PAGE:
Exchange nationalism bad for clients, says veteran trader

Bourses such as those in Australia and Singapore need big, recognisable brands to compete these days, says Philip York of Empyreal Investments.
Exchange nationalism bad for clients, says veteran trader

The issue of nationalism that is emerging in respect of stock-exchange ownership in certain countries can only limit the offering to market participants, says Philip York*, Hong Kong-based chief executive of Empyreal Investments.

That is why many major emerging-market floats take place outside their country of domicile, he adds.

"The idea of national exchanges is as outdated as the idea of national airlines," says York. "As long as there is effective regulation, the move to global platforms will be positive, and those who stick with the idea of national exchanges can easily be left behind with poorly serviced markets."

He points to the aborted merger between the Australian Securities Exchange and the Singapore Exchange. While it would have been difficult to integrate systems and cultures had the ASX-SGX deal gone ahead, says York, the benefits of a larger, more internationally known brand would have outweighed the challenges and drawn more liquidity.

“To compete with larger competitors,” he adds, “you need to be a big recognised brand with alternative trading platforms like [alternative trading platform provider] Chi-X.”

York is well placed to comment, having traded stock and financial and commodity derivatives across exchanges globally since 1984, including on the main Asia-Pacific bourses and the CME and LME. He also specialises in seeding new asset managers and creating funds of funds for institutional clients.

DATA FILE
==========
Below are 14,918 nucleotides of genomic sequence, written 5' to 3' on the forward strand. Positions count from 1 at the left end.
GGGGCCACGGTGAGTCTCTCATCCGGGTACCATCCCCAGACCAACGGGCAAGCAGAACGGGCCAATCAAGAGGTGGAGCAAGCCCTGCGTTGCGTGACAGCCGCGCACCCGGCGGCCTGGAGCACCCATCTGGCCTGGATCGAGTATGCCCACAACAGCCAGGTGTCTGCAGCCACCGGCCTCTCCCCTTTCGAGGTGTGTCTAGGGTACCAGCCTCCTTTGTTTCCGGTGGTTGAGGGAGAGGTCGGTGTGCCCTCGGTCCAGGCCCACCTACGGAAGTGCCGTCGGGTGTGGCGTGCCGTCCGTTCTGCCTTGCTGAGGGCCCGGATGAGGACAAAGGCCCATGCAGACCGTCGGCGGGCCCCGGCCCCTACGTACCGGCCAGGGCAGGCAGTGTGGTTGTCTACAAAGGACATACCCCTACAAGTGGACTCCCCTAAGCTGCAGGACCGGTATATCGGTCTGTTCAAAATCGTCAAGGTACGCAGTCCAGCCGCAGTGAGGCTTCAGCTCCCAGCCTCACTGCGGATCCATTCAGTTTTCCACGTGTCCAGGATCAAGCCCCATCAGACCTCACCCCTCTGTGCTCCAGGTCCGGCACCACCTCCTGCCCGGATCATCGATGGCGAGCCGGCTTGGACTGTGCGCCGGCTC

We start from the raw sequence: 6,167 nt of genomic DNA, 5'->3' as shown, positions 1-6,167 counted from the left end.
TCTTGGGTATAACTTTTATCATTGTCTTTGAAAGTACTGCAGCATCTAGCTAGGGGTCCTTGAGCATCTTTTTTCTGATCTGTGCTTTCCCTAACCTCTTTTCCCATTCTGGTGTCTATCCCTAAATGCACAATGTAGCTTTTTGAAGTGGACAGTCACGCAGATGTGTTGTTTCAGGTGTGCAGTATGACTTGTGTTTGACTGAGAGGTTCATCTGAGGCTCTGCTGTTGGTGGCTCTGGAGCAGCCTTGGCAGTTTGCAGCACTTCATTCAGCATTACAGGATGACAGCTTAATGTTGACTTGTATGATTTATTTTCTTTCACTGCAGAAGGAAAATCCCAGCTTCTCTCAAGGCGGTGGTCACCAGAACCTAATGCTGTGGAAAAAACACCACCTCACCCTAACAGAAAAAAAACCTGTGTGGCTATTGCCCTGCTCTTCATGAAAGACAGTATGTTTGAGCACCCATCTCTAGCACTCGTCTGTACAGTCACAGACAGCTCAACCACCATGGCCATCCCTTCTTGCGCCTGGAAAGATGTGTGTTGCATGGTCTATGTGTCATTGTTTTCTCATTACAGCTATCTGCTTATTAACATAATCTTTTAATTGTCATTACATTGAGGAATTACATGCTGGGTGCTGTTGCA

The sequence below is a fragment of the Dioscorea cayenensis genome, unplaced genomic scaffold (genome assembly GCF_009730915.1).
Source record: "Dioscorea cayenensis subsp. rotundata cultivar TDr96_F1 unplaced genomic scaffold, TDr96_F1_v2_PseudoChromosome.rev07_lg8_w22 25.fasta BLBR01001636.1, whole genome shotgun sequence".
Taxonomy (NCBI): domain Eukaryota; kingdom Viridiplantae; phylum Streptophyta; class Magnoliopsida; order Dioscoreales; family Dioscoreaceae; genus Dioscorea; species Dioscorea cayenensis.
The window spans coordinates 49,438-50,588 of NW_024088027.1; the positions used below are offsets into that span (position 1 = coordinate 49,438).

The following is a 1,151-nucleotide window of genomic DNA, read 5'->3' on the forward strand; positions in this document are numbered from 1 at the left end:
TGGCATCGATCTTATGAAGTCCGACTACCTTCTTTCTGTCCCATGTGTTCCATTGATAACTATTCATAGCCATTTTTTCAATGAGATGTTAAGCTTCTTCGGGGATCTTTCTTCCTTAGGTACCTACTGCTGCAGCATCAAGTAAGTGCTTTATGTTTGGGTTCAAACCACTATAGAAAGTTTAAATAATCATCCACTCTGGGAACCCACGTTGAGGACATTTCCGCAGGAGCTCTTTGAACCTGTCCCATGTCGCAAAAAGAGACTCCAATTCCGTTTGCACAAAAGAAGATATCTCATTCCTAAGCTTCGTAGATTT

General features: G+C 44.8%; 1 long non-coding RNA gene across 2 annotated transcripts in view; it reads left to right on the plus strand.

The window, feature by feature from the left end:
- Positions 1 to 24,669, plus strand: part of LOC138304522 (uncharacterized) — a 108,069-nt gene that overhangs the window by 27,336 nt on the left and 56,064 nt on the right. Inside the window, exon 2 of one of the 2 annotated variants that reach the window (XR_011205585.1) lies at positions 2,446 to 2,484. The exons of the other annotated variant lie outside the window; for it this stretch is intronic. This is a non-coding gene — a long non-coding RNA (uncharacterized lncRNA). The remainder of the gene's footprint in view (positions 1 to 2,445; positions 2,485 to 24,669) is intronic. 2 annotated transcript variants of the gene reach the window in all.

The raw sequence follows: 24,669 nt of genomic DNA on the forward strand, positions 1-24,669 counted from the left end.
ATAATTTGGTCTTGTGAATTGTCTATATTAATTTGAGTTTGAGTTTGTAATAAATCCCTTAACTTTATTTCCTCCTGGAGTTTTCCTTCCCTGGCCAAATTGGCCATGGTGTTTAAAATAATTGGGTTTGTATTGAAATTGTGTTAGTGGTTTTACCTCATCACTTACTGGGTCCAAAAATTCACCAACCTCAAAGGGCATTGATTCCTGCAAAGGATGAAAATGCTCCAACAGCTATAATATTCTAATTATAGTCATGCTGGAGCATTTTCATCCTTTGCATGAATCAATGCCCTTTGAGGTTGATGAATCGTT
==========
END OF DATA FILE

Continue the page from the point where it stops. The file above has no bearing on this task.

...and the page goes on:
The trend towards bourse protectionism has been further highlighted by a challenge that emerged last week to the London Stock Exchange’s bid for Canada’s TMX Group from the Maple Consortium, a group of Canadian financial firms.

As for other potential mergers, York says that one between Hong Kong’s exchange and SGX – which the Singapore bourse has said it would welcome – could also be beneficial, but is not likely given HKEx’s historical stance.

Indeed, HKEx chief executive Charles Li last week reportedly dismissed speculation it is considering an overseas merger, saying it is not interested in or capable of managing an overseas exchange. But he did stress the importance of Hong Kong’s ties to Greater China, suggesting that tie-ups with Chinese bourses might be likely.

York says the HKEx has been lagging other rivals technologically, but has now embarked on an aggressive programme to catch up. Prior to this new programme, adds York, the bourse relied heavily on its position as an Asian gateway and on its ability to attract major IPOs.

HKEx declined to comment in response.

A further area where traders want to see regulatory integration is in cross-border investments. York points to the push by major international market participants towards a Ucits-type passporting model for products such as exchange-traded funds (ETFs).

He is working with a company that is looking to issue ETFs, something that he notes would be made a lot easier and more effective with regional rules to allow listing and trading of these products on a cross-border basis.

Both Australia and Asean member countries are working on passporting initiatives, but it's likely to be a number of years before a fully operational regime is in place for the whole Asia-Pacific region.

* A more detailed interview with Philip York will appear in the upcoming June issue of AsianInvestor magazine, detailing how the Asia-Pacific markets might be further improved.

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